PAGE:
India on Monday reacted with palpable unhappiness to reports that the US was willing to discuss a civil nuclear deal with Pakistan with External Affairs Minister S M Krishna drawing attention to its "clandestine activities" in the field.
Krishna was guarded in his comments but Opposition parties like BJP and the Left cautioned the US against such a move. "The US should think whether this help is going to create more terrorism in the world," BJP President Nitin Gadkari said. "I think, the US would always look into the track record of every country with which they are going for certain understanding or signing a treaty.
"I am sure that the US will constantly remember that the proliferation of nuclear weapons was because of certain indiscretions of certain countries and more particularly Pakistan and the clandestine activities which they carried on," Krishna said.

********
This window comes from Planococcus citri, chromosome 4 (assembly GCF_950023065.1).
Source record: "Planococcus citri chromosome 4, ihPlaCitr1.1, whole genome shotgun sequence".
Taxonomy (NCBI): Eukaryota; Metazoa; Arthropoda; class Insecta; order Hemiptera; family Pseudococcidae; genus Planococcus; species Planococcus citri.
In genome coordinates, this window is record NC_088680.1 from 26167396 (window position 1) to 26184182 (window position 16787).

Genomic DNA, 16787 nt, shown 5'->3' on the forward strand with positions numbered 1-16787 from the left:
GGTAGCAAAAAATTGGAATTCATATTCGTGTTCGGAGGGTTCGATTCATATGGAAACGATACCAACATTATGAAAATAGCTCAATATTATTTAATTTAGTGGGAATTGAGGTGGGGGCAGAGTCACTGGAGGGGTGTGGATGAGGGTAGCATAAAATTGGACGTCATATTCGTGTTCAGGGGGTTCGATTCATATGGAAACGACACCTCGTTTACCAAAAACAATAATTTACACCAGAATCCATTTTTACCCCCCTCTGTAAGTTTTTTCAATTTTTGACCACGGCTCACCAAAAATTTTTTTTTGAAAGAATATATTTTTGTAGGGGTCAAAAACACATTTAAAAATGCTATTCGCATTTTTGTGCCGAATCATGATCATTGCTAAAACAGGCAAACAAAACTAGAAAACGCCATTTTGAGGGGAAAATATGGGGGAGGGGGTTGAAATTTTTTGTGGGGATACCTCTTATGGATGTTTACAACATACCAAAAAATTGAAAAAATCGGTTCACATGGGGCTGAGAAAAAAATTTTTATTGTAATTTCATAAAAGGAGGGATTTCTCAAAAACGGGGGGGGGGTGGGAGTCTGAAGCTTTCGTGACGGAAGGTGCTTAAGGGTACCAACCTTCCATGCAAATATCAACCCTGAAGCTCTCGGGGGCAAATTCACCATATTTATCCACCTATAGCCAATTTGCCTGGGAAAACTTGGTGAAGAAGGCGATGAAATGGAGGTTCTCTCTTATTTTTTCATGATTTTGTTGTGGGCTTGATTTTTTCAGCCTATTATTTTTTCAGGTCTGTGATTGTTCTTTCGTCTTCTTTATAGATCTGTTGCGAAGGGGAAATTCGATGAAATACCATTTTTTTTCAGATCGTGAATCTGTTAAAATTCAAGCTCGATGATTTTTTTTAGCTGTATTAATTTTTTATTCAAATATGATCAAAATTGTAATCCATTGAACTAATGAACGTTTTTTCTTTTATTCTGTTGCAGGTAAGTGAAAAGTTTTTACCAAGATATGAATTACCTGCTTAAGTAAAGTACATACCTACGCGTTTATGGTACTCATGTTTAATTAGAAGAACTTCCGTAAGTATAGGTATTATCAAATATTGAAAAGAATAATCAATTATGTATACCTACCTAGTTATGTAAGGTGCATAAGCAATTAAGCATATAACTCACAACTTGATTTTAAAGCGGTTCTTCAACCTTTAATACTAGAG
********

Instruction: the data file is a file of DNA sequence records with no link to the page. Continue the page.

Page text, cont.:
He said this aspect "will have to be kept in mind...I am sure the US will". The reports that the US was willing to discuss with Islamabad a civil nuclear deal, similar to that with India, were based on remarks attributed to US Ambassador to Pakistan Anne Patterson who was quoted as saying the US was "beginning to have a discussion with the Pakistan government" on the country's desire to tap nuclear energy.
She noted that earlier America's "non-proliferation concerns were quite severe" but "I think we are beginning to pass those and this is a scenario that we are going to explore". But there was no confirmation of these moves from Washington.
US Ambassador to India Timothy J Roemer sidestepped a question on the issue, saying he was working full time on implementation of the Indo-US nuclear deal. Gadkari also noted that Pakistan supports terrorism, he said there would be problems for the world if the US gives nuclear technology or defence help to it. CPI leader D Raja said the US move reflected its "very narrow, selfish vested interests". He said the US had so far been encouraging arms race but now it is going to promote nuclear arms race because of its "large business interest". PTI